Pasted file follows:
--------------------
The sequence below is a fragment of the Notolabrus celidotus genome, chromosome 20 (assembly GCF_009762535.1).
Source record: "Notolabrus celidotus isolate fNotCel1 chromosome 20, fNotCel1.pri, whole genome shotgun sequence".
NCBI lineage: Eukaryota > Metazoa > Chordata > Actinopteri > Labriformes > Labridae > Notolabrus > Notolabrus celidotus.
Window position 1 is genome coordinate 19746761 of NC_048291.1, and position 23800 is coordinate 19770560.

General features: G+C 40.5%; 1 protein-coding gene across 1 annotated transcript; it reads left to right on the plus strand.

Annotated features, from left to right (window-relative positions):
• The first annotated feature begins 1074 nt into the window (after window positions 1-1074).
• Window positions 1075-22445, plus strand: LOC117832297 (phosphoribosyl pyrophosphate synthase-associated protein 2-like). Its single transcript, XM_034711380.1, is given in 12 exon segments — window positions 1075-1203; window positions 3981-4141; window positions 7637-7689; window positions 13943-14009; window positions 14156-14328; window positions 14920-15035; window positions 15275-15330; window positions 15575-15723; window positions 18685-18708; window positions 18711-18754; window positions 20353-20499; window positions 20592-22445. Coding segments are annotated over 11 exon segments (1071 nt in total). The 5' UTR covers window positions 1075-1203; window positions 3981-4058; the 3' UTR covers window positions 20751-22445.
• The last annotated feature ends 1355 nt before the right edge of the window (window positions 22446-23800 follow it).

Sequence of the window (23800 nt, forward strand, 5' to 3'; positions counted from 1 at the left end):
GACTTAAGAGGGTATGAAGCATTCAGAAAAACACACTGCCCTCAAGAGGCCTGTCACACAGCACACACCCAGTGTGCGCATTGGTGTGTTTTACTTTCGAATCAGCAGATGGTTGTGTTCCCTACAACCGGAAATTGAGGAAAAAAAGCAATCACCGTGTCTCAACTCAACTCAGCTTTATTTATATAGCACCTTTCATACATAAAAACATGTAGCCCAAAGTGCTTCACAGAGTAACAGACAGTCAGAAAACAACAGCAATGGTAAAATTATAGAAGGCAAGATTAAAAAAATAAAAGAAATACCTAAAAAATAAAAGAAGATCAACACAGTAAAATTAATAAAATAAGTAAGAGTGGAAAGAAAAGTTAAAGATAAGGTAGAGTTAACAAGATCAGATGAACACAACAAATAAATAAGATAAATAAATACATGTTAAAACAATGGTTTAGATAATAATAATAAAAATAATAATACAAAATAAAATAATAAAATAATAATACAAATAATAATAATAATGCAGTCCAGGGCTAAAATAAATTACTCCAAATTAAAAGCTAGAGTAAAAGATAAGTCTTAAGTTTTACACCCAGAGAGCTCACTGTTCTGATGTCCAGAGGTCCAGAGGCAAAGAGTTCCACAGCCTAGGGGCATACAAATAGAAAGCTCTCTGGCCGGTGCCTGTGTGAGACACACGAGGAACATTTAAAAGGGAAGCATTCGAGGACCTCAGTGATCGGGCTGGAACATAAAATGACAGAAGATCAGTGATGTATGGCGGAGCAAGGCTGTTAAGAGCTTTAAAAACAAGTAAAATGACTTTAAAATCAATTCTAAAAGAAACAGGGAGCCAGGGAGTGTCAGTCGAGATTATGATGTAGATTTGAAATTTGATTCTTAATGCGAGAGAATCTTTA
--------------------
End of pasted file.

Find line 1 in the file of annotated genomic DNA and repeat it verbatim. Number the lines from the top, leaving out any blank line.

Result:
The sequence below is a fragment of the Notolabrus celidotus genome, chromosome 20 (assembly GCF_009762535.1).